Better to split a 10-inch flatbread pizza — the one category of food Angels Trumpet does fairly well. Often, the dough is overly chewy and without much flavor, but the pizzas' toppings help make up for it. Solid choices are the Fun-Guy, made with slices of fresh mushrooms, garlic, basil, and feta and mozzarella cheeses on a satisfying nutmeg white sauce, and the Tractor, featuring a roasted tomato sauce with bacon, Brussels sprouts, caramelized onion, pecorino Romano, and smoked mozzarella topped with two over-easy eggs, for the pizza equivalent of a farm-inspired breakfast.

On the other hand, burgers and sandwiches — served with frequently limp and lifeless fries (but with a surprisingly stellar signature ketchup akin to chunky tomato soup), cole slaw studded with cranberries and feta that tastes less flavorful than it appears, or decent housemade chips — could use some improvement.

Chances are, even if your Good Ole Fashioned burger, ordered with the optional fried egg, is prepared to your requested temperature (my medium-rare arrived well done), there still will be too little of its stated pickled red onions and smoked tomato aioli to make much impact. The bison BLT is somewhat better, the juicy link offset only by an overcooked slice of bacon in its flatbread wrapping.

If the Englehorns were to re-think a category of their menu, the sandwiches would be the place to start. Most are typically served up on greasy, startlingly hard slices of fried bread, and, like many of the dishes at their brewpub, lack a successful flavor balance of their stated ingredients.

One that could be 86'd altogether is the Nutter. A senseless novelty sandwich of peanut butter, raspberry chipotle, bananas, marshmallow fluff, and bacon, it is easily one of the vilest things I've tasted (and this from the gal who ate a scorpion). If you can get past the image of glistening pieces of buttery fried sourdough housing a sloppy filling oozing a milky liquid and take a bite, you'll receive a cloying punch of mush mixed with bread so hard it borders on crouton-esque and takes an eternity to swallow. I'm not sure what craft beer this atrocity best pairs with, but I know there isn't enough of it on tap to extinguish the aftertaste.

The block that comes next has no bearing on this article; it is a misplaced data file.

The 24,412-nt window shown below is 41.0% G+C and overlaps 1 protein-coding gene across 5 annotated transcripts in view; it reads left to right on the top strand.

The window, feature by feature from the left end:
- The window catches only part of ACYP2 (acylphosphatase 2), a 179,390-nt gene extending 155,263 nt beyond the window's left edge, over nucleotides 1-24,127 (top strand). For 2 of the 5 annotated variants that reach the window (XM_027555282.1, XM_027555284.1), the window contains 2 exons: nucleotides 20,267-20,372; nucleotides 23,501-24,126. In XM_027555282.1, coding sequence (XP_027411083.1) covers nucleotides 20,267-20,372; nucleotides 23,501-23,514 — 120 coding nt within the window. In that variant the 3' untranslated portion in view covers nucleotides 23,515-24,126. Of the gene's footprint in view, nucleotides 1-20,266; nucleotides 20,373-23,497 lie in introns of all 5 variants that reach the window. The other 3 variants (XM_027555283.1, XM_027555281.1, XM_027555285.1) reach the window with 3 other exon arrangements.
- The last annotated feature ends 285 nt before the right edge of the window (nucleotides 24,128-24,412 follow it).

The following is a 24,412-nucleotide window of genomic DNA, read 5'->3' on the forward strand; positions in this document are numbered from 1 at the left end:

Ready for a salad? Me, too. They're not game-changers, but compared to many of the other dishes on the menu, they're safe bets. Although my avocado salad was underdressed, it contained satisfying bites of grapefruit along with beets, almonds, goat cheese, and large slices of avocado atop a bed of arugula.

If, by the end of your barley, malt, and hops, you have a hankering for something sweet, there's the alehouse's excellent version of Pop Tarts. These two warm and flaky pastries filled with a seasonal flavor — think pumpkin ginger, strawberry and rhubarb, and almond — get even better with a delectably sweet vanilla glaze.

Although friendly, the staff seems untrained in the craft brew arena, unable to offer much help to those unfamiliar with its styles, brands, and jargon. In this house of Angels, you're on your own. And if you're ordering food, the response is very much the same. When my vegetarian dining partner asked if there was meat in a brown gravy sauce, the server simply replied, "I don't know."

At this point, Angels Trumpet Ale House is just that: an alehouse. Perfect for downtowners in search of craft-y suds, not so much so if they're hungry, too. Thankfully for the Englehorns, their unique gastropub is the only game downtown — at least for now. In the future, if they truly want the food to be as stellar as the suds, serious work needs to be done. If not, brew food buyer beware.